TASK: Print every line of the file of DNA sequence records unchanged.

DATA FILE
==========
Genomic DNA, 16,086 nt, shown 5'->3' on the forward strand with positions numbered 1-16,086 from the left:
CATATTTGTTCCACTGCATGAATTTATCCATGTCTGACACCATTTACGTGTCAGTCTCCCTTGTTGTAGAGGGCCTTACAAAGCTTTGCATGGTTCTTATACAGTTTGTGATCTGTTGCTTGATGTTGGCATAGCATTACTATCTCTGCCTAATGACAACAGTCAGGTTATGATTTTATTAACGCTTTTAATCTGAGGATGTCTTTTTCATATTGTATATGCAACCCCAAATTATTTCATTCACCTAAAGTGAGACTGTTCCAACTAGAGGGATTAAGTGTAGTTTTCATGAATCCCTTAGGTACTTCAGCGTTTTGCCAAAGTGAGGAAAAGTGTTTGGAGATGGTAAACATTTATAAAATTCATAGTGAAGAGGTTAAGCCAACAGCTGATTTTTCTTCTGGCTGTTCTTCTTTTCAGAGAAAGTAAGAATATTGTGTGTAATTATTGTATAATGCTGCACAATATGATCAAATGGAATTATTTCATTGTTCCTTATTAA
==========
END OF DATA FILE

Genomic DNA, 16,086 nt, shown 5'->3' on the forward strand with positions numbered 1-16,086 from the left:
CATATTTGTTCCACTGCATGAATTTATCCATGTCTGACACCATTTACGTGTCAGTCTCCCTTGTTGTAGAGGGCCTTACAAAGCTTTGCATGGTTCTTATACAGTTTGTGATCTGTTGCTTGATGTTGGCATAGCATTACTATCTCTGCCTAATGACAACAGTCAGGTTATGATTTTATTAACGCTTTTAATCTGAGGATGTCTTTTTCATATTGTATATGCAACCCCAAATTATTTCATTCACCTAAAGTGAGACTGTTCCAACTAGAGGGATTAAGTGTAGTTTTCATGAATCCCTTAGGTACTTCAGCGTTTTGCCAAAGTGAGGAAAAGTGTTTGGAGATGGTAAACATTTATAAAATTCATAGTGAAGAGGTTAAGCCAACAGCTGATTTTTCTTCTGGCTGTTCTTCTTTTCAGAGAAAGTAAGAATATTGTGTGTAATTATTGTATAATGCTGCACAATATGATCAAATGGAATTATTTCATTGTTCCTTATTAA